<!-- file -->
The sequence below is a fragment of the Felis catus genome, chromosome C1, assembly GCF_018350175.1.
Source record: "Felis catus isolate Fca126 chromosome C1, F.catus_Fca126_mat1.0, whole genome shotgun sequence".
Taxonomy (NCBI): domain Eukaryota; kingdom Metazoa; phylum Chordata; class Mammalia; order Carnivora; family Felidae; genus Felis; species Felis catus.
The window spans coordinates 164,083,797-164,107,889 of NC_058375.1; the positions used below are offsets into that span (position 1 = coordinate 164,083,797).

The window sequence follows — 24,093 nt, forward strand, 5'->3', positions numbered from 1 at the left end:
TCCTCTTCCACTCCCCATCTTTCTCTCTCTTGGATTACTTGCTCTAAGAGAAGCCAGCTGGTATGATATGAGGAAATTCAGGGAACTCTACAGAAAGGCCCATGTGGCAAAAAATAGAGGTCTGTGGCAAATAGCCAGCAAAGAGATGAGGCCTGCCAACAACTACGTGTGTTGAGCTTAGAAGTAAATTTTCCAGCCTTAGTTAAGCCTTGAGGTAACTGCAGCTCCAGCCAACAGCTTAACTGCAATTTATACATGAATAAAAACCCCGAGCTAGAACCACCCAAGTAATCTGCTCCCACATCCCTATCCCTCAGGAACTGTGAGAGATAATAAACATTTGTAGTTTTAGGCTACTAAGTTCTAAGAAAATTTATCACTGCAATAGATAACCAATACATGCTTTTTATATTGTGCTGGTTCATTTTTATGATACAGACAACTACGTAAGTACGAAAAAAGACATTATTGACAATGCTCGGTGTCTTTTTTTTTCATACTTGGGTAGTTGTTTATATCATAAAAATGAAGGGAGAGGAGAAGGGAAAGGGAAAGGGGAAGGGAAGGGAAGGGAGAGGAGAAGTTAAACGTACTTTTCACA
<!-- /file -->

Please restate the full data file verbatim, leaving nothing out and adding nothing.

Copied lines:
The sequence below is a fragment of the Felis catus genome, chromosome C1, assembly GCF_018350175.1.
Source record: "Felis catus isolate Fca126 chromosome C1, F.catus_Fca126_mat1.0, whole genome shotgun sequence".
Taxonomy (NCBI): domain Eukaryota; kingdom Metazoa; phylum Chordata; class Mammalia; order Carnivora; family Felidae; genus Felis; species Felis catus.
The window spans coordinates 164,083,797-164,107,889 of NC_058375.1; the positions used below are offsets into that span (position 1 = coordinate 164,083,797).

The window sequence follows — 24,093 nt, forward strand, 5'->3', positions numbered from 1 at the left end:
TCCTCTTCCACTCCCCATCTTTCTCTCTCTTGGATTACTTGCTCTAAGAGAAGCCAGCTGGTATGATATGAGGAAATTCAGGGAACTCTACAGAAAGGCCCATGTGGCAAAAAATAGAGGTCTGTGGCAAATAGCCAGCAAAGAGATGAGGCCTGCCAACAACTACGTGTGTTGAGCTTAGAAGTAAATTTTCCAGCCTTAGTTAAGCCTTGAGGTAACTGCAGCTCCAGCCAACAGCTTAACTGCAATTTATACATGAATAAAAACCCCGAGCTAGAACCACCCAAGTAATCTGCTCCCACATCCCTATCCCTCAGGAACTGTGAGAGATAATAAACATTTGTAGTTTTAGGCTACTAAGTTCTAAGAAAATTTATCACTGCAATAGATAACCAATACATGCTTTTTATATTGTGCTGGTTCATTTTTATGATACAGACAACTACGTAAGTACGAAAAAAGACATTATTGACAATGCTCGGTGTCTTTTTTTTTCATACTTGGGTAGTTGTTTATATCATAAAAATGAAGGGAGAGGAGAAGGGAAAGGGAAAGGGGAAGGGAAGGGAAGGGAGAGGAGAAGTTAAACGTACTTTTCACA